New technologies, such as virtual and augmented reality, blockchain, and shared 3d virtual environments are created at an increasing tempo. How do we design media and its content in a way that it uses the full potential of those new technologies - instead of reproducing and translating what we already have in the physical world into the digital? Unbeknownst that the elements we translate into the digital stem from analog systems and therefore make sense in the analog world, but are falling behind as solutions for digital environments. And of course, we see ourselves as modern, enlightened, and mostly rational people. But is this true?

When modern physics exerts itself to establish the world’s formula, what occurs thereby is this: the being of entities has resolved itself into the method of the totally calculable. Heidegger
Imagining Space
“xXz_ltg“, Byrke Lou, 2013, 3d print alabaster
Imagining Space
“xXt_ltgx“, Byrke Lou, 2013, digital print

The History of Imagining Space

We talk about outer space, space in mathematics, physics, social space, public space, private space. Each type of space has its history of theories, experiences, stories, deductions.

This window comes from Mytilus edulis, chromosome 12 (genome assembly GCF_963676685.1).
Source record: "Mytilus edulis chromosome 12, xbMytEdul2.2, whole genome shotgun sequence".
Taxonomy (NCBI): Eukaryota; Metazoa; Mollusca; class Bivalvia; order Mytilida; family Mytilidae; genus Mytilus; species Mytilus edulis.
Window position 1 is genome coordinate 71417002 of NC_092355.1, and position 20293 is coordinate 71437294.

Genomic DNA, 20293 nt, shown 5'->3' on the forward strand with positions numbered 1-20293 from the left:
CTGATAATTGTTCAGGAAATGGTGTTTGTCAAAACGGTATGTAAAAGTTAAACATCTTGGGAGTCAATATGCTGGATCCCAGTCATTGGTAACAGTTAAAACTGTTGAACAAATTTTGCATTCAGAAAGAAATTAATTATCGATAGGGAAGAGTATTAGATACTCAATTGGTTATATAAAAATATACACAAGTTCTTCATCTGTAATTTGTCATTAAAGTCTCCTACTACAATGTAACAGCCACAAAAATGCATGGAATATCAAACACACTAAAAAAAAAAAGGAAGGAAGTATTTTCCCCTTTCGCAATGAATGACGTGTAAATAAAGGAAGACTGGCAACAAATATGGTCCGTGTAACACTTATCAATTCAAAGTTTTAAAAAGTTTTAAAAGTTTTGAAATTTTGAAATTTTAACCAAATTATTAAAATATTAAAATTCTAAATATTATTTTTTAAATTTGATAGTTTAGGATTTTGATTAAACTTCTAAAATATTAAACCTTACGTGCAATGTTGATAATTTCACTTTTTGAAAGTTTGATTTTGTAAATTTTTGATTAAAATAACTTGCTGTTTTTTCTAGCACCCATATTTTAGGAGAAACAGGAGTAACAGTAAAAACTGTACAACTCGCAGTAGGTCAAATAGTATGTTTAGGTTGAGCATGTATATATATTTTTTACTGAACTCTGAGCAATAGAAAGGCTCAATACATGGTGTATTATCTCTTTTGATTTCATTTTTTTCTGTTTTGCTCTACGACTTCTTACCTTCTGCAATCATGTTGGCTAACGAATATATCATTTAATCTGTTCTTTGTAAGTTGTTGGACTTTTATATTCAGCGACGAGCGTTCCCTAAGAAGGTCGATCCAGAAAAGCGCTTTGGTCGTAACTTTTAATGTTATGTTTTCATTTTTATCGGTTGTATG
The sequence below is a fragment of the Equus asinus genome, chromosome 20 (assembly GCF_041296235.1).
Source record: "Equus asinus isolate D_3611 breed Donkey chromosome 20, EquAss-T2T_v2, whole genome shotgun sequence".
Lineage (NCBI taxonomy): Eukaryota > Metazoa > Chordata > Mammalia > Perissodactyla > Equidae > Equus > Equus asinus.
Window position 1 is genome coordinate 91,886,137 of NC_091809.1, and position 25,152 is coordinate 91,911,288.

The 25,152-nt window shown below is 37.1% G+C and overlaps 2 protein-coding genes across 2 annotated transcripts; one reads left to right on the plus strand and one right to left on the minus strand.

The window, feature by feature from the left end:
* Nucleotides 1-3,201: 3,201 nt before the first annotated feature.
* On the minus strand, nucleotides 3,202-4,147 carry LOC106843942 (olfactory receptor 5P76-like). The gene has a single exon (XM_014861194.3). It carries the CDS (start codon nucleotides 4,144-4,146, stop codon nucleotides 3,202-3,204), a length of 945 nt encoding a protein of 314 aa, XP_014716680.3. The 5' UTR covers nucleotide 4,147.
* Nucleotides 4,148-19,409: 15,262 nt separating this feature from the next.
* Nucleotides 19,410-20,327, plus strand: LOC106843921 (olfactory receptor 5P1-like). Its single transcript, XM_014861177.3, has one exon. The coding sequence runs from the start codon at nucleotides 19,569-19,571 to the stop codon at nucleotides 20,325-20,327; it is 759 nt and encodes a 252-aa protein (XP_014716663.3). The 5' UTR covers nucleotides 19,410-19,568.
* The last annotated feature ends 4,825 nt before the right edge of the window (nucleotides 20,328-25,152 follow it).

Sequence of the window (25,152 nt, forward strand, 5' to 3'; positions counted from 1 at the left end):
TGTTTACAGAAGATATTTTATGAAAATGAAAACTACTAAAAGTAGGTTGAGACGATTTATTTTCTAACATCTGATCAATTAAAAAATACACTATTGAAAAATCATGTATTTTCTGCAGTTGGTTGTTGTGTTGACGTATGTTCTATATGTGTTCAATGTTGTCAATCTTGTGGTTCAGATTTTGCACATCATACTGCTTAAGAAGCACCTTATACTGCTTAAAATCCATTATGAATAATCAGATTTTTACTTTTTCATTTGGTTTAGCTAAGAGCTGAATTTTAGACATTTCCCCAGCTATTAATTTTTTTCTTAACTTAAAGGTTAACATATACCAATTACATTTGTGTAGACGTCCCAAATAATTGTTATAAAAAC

In mathematics a space is a collection of elements - sometimes called a universe - with an additional structure. In physics, space is “a boundless, three-dimensional extent in which objects and events occur and have relative position and direction.” (Britannica 2021).

Galileo, Cartesian, Rene Descartes, Leibnitz, Newton, and Kant formed ideas about our understanding of outer space, the setup of the universe, and our position within it.

Euclid, Gauss, Poincare, and Einstein contributed strongly to our understanding of abstract space and the construction of geometry to describe space as such.

Defining Space

If we do not know all elements within the space, our description of anything in the space will be incomplete. To describe anything, we need to define the space it exists in and the elements existing in the space. Those elements will then build anything which can exist in the space.

We also need to define how elements in the space can be connected and which operations can be executed on them.

Many phenomena we have described throughout history have changed with our changing culture and beliefs. Atoms for instance were once described similarly to planetary models. Nowadays, they are described in terms of probabilities. Light used to be described as a straight beam of particles, today most believe it can behave particle-like in some moments and wave-like in others.

Comparing the ideas of space Euclid, Gauss, Poincare, and Einstein had, each theory will be a product of the time and culture it emerged from.